#VWEDU Making and Tinkering
Stop Motion Animation
Project: By: Marian Read
The project uses maker-centered pedagogical principles such as inquiry, play, imagination and innovation and Papert’s constructionist pedagogy, which includes hands-on learning or learning-by-doing and using technology to build artifacts. The feedback from one teacher is illustrated, highlighting how stop motion animation could help students practice narration of a story in a second language (French).
- MALET program
- SUNY Empire State College
- MALETStudents Virtual Showcase---poster session for the new century
This presentation explores Stop Motion Animation as a making and tinkering activity that can be conducted with students in the classroom. It describes maker-centered pedagogical principles such as inquiry, play, imagination and innovation and Papert’s constructionist pedagogy which includes hands-on learning or learning-by-doing and using technology to build artifacts.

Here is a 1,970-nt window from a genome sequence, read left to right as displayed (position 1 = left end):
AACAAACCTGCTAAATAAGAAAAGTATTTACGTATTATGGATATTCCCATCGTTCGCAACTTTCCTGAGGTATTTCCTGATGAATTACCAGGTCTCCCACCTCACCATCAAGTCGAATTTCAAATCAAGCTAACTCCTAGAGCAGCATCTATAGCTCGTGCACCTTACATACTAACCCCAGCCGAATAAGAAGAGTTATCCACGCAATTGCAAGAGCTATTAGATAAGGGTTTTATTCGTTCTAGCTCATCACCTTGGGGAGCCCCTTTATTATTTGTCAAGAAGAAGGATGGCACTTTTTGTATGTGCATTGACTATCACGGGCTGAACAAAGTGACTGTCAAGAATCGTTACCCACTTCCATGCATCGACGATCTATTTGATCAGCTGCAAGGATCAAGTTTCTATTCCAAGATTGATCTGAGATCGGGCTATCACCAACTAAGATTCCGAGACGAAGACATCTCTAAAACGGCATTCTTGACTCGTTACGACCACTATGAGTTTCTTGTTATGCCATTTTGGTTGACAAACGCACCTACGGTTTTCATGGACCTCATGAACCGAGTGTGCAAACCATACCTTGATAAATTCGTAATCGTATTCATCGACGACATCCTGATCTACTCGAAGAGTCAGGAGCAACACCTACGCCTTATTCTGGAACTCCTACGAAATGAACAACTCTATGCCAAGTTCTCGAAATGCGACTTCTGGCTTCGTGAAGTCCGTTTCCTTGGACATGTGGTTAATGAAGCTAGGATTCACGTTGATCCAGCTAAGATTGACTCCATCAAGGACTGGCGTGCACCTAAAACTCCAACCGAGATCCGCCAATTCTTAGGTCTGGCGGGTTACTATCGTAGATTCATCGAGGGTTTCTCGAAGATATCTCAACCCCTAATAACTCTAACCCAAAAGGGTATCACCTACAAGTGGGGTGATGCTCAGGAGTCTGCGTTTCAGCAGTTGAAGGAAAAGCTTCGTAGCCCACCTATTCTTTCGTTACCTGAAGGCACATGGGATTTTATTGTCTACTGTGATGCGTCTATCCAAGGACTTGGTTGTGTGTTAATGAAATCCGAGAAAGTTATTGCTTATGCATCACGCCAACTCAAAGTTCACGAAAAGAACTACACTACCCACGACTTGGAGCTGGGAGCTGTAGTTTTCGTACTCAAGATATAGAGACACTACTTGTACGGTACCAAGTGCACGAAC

The project illustrates the writer’s prototype professional learning resource for teachers, which provides practical information from setting a challenge to suggestions for linking stop motion animation with the curriculum.
- Project website: PROTOTYPE TESTING FOR MAKING & TINKERING ACTIVITIES
- Malet Students Virtual Showcase---poster session or presentation for the new century
- May the 4th be with you.
- #VWEDU update 5/2/2019 The #VWEDU initiative. Entrepreneurial educators
The learning experience
- Students create an adventure story.
- They use characters and backgrounds that they make or choose.
- The create an animated video of their story with a stop motion animation app on a tablet or smartphone.
The learning objectives
- Students learn literacy, media and technology skills.
- Students practice collaboration.